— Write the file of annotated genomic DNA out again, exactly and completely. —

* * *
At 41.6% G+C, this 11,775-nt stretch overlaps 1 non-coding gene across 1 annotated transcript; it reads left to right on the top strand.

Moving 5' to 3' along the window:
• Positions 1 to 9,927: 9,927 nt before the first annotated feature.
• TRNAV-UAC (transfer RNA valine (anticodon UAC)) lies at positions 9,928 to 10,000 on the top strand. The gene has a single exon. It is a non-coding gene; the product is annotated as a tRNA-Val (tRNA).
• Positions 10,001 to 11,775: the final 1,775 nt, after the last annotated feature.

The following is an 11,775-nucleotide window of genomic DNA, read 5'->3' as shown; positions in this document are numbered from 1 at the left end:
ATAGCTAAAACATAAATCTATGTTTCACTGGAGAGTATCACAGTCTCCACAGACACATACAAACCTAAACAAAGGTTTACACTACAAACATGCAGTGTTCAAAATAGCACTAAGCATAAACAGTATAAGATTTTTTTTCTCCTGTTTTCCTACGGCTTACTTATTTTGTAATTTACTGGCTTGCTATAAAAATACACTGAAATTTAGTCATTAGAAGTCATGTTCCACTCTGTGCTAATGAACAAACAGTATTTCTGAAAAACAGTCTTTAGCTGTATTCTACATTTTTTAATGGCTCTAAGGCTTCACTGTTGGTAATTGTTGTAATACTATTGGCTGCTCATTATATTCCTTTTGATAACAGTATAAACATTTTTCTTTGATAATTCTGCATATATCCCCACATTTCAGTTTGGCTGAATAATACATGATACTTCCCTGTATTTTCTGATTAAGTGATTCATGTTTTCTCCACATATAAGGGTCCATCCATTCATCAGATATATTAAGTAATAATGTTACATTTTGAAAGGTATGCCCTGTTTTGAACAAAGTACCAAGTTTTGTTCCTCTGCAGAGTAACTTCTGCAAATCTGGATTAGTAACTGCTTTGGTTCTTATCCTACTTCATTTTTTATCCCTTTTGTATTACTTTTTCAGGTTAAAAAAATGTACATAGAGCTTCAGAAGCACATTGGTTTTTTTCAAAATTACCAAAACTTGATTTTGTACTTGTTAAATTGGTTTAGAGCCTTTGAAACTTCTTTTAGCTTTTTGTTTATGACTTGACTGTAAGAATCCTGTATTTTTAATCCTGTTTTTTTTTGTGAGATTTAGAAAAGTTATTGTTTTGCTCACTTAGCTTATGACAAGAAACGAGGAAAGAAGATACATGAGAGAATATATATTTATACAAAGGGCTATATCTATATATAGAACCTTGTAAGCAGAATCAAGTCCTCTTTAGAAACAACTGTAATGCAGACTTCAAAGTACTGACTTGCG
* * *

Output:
At 41.6% G+C, this 11,775-nt stretch overlaps 1 non-coding gene across 1 annotated transcript; it reads left to right on the top strand.

Moving 5' to 3' along the window:
• Positions 1 to 9,927: 9,927 nt before the first annotated feature.
• TRNAV-UAC (transfer RNA valine (anticodon UAC)) lies at positions 9,928 to 10,000 on the top strand. The gene has a single exon. It is a non-coding gene; the product is annotated as a tRNA-Val (tRNA).
• Positions 10,001 to 11,775: the final 1,775 nt, after the last annotated feature.

The following is an 11,775-nucleotide window of genomic DNA, read 5'->3' as shown; positions in this document are numbered from 1 at the left end:
ATAGCTAAAACATAAATCTATGTTTCACTGGAGAGTATCACAGTCTCCACAGACACATACAAACCTAAACAAAGGTTTACACTACAAACATGCAGTGTTCAAAATAGCACTAAGCATAAACAGTATAAGATTTTTTTTCTCCTGTTTTCCTACGGCTTACTTATTTTGTAATTTACTGGCTTGCTATAAAAATACACTGAAATTTAGTCATTAGAAGTCATGTTCCACTCTGTGCTAATGAACAAACAGTATTTCTGAAAAACAGTCTTTAGCTGTATTCTACATTTTTTAATGGCTCTAAGGCTTCACTGTTGGTAATTGTTGTAATACTATTGGCTGCTCATTATATTCCTTTTGATAACAGTATAAACATTTTTCTTTGATAATTCTGCATATATCCCCACATTTCAGTTTGGCTGAATAATACATGATACTTCCCTGTATTTTCTGATTAAGTGATTCATGTTTTCTCCACATATAAGGGTCCATCCATTCATCAGATATATTAAGTAATAATGTTACATTTTGAAAGGTATGCCCTGTTTTGAACAAAGTACCAAGTTTTGTTCCTCTGCAGAGTAACTTCTGCAAATCTGGATTAGTAACTGCTTTGGTTCTTATCCTACTTCATTTTTTATCCCTTTTGTATTACTTTTTCAGGTTAAAAAAATGTACATAGAGCTTCAGAAGCACATTGGTTTTTTTCAAAATTACCAAAACTTGATTTTGTACTTGTTAAATTGGTTTAGAGCCTTTGAAACTTCTTTTAGCTTTTTGTTTATGACTTGACTGTAAGAATCCTGTATTTTTAATCCTGTTTTTTTTTGTGAGATTTAGAAAAGTTATTGTTTTGCTCACTTAGCTTATGACAAGAAACGAGGAAAGAAGATACATGAGAGAATATATATTTATACAAAGGGCTATATCTATATATAGAACCTTGTAAGCAGAATCAAGTCCTCTTTAGAAACAACTGTAATGCAGACTTCAAAGTACTGACTTGCG